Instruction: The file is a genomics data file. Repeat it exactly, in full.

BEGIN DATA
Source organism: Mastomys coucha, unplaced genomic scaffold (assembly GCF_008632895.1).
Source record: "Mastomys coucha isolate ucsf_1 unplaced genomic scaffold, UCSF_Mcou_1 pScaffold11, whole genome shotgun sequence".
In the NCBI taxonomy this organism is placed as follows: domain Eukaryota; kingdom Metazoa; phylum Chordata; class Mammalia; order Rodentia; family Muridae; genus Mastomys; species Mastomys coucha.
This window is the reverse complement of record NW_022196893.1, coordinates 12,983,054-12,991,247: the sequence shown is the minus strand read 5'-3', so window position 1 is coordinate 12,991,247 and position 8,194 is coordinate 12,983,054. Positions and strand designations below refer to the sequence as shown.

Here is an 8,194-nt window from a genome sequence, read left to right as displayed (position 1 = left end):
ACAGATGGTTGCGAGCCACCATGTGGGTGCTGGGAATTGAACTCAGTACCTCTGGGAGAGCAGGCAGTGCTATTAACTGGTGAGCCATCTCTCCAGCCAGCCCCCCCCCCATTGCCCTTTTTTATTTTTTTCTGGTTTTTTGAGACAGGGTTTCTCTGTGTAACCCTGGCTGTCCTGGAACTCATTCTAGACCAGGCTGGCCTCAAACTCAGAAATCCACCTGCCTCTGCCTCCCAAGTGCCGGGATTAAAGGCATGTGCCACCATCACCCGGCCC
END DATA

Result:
Source organism: Mastomys coucha, unplaced genomic scaffold (assembly GCF_008632895.1).
Source record: "Mastomys coucha isolate ucsf_1 unplaced genomic scaffold, UCSF_Mcou_1 pScaffold11, whole genome shotgun sequence".
In the NCBI taxonomy this organism is placed as follows: domain Eukaryota; kingdom Metazoa; phylum Chordata; class Mammalia; order Rodentia; family Muridae; genus Mastomys; species Mastomys coucha.
This window is the reverse complement of record NW_022196893.1, coordinates 12,983,054-12,991,247: the sequence shown is the minus strand read 5'-3', so window position 1 is coordinate 12,991,247 and position 8,194 is coordinate 12,983,054. Positions and strand designations below refer to the sequence as shown.

Here is an 8,194-nt window from a genome sequence, read left to right as displayed (position 1 = left end):
ACAGATGGTTGCGAGCCACCATGTGGGTGCTGGGAATTGAACTCAGTACCTCTGGGAGAGCAGGCAGTGCTATTAACTGGTGAGCCATCTCTCCAGCCAGCCCCCCCCCCATTGCCCTTTTTTATTTTTTTCTGGTTTTTTGAGACAGGGTTTCTCTGTGTAACCCTGGCTGTCCTGGAACTCATTCTAGACCAGGCTGGCCTCAAACTCAGAAATCCACCTGCCTCTGCCTCCCAAGTGCCGGGATTAAAGGCATGTGCCACCATCACCCGGCCC